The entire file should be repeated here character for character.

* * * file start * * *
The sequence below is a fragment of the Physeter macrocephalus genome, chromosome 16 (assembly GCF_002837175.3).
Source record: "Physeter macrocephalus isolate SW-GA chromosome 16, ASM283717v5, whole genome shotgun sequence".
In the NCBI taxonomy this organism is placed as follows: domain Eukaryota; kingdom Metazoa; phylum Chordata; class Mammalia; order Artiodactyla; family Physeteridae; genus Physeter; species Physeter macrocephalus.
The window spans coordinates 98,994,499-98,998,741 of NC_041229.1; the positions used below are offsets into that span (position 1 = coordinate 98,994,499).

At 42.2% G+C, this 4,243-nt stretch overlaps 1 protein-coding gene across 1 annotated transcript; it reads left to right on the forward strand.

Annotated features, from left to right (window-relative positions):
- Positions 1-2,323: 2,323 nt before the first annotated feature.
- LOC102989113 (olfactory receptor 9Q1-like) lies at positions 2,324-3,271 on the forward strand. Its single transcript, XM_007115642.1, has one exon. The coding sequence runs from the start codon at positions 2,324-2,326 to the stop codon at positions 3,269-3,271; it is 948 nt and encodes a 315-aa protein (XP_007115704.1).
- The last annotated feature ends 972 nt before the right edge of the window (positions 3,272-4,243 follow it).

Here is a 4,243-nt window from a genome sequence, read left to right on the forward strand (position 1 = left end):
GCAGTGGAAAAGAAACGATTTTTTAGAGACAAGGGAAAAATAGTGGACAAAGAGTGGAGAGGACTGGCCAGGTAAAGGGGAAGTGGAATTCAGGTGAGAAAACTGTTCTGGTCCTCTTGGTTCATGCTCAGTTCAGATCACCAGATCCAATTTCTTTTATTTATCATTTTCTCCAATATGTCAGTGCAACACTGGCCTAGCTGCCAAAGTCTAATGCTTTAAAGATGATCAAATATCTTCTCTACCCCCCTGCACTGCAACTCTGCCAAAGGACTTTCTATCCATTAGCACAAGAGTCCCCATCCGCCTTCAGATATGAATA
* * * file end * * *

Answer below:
The sequence below is a fragment of the Physeter macrocephalus genome, chromosome 16 (assembly GCF_002837175.3).
Source record: "Physeter macrocephalus isolate SW-GA chromosome 16, ASM283717v5, whole genome shotgun sequence".
In the NCBI taxonomy this organism is placed as follows: domain Eukaryota; kingdom Metazoa; phylum Chordata; class Mammalia; order Artiodactyla; family Physeteridae; genus Physeter; species Physeter macrocephalus.
The window spans coordinates 98,994,499-98,998,741 of NC_041229.1; the positions used below are offsets into that span (position 1 = coordinate 98,994,499).

At 42.2% G+C, this 4,243-nt stretch overlaps 1 protein-coding gene across 1 annotated transcript; it reads left to right on the forward strand.

Annotated features, from left to right (window-relative positions):
- Positions 1-2,323: 2,323 nt before the first annotated feature.
- LOC102989113 (olfactory receptor 9Q1-like) lies at positions 2,324-3,271 on the forward strand. Its single transcript, XM_007115642.1, has one exon. The coding sequence runs from the start codon at positions 2,324-2,326 to the stop codon at positions 3,269-3,271; it is 948 nt and encodes a 315-aa protein (XP_007115704.1).
- The last annotated feature ends 972 nt before the right edge of the window (positions 3,272-4,243 follow it).

Here is a 4,243-nt window from a genome sequence, read left to right on the forward strand (position 1 = left end):
GCAGTGGAAAAGAAACGATTTTTTAGAGACAAGGGAAAAATAGTGGACAAAGAGTGGAGAGGACTGGCCAGGTAAAGGGGAAGTGGAATTCAGGTGAGAAAACTGTTCTGGTCCTCTTGGTTCATGCTCAGTTCAGATCACCAGATCCAATTTCTTTTATTTATCATTTTCTCCAATATGTCAGTGCAACACTGGCCTAGCTGCCAAAGTCTAATGCTTTAAAGATGATCAAATATCTTCTCTACCCCCCTGCACTGCAACTCTGCCAAAGGACTTTCTATCCATTAGCACAAGAGTCCCCATCCGCCTTCAGATATGAATA